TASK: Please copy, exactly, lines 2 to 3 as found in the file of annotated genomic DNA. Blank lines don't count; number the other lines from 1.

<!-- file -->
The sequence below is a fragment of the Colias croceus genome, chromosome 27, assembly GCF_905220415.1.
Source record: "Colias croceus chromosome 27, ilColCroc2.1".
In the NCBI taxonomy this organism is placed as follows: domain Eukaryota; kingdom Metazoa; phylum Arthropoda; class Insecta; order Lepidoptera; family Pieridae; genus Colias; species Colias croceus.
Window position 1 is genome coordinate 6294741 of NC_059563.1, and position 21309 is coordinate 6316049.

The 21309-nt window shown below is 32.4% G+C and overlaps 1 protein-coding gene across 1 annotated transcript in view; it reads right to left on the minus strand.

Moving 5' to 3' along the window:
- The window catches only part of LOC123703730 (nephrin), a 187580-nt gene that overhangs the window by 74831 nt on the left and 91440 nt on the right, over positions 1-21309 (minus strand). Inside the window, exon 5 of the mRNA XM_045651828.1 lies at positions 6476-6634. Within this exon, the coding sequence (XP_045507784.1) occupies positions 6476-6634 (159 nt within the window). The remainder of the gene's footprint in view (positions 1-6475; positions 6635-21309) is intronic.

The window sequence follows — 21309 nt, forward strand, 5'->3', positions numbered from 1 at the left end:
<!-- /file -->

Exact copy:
Source record: "Colias croceus chromosome 27, ilColCroc2.1".
In the NCBI taxonomy this organism is placed as follows: domain Eukaryota; kingdom Metazoa; phylum Arthropoda; class Insecta; order Lepidoptera; family Pieridae; genus Colias; species Colias croceus.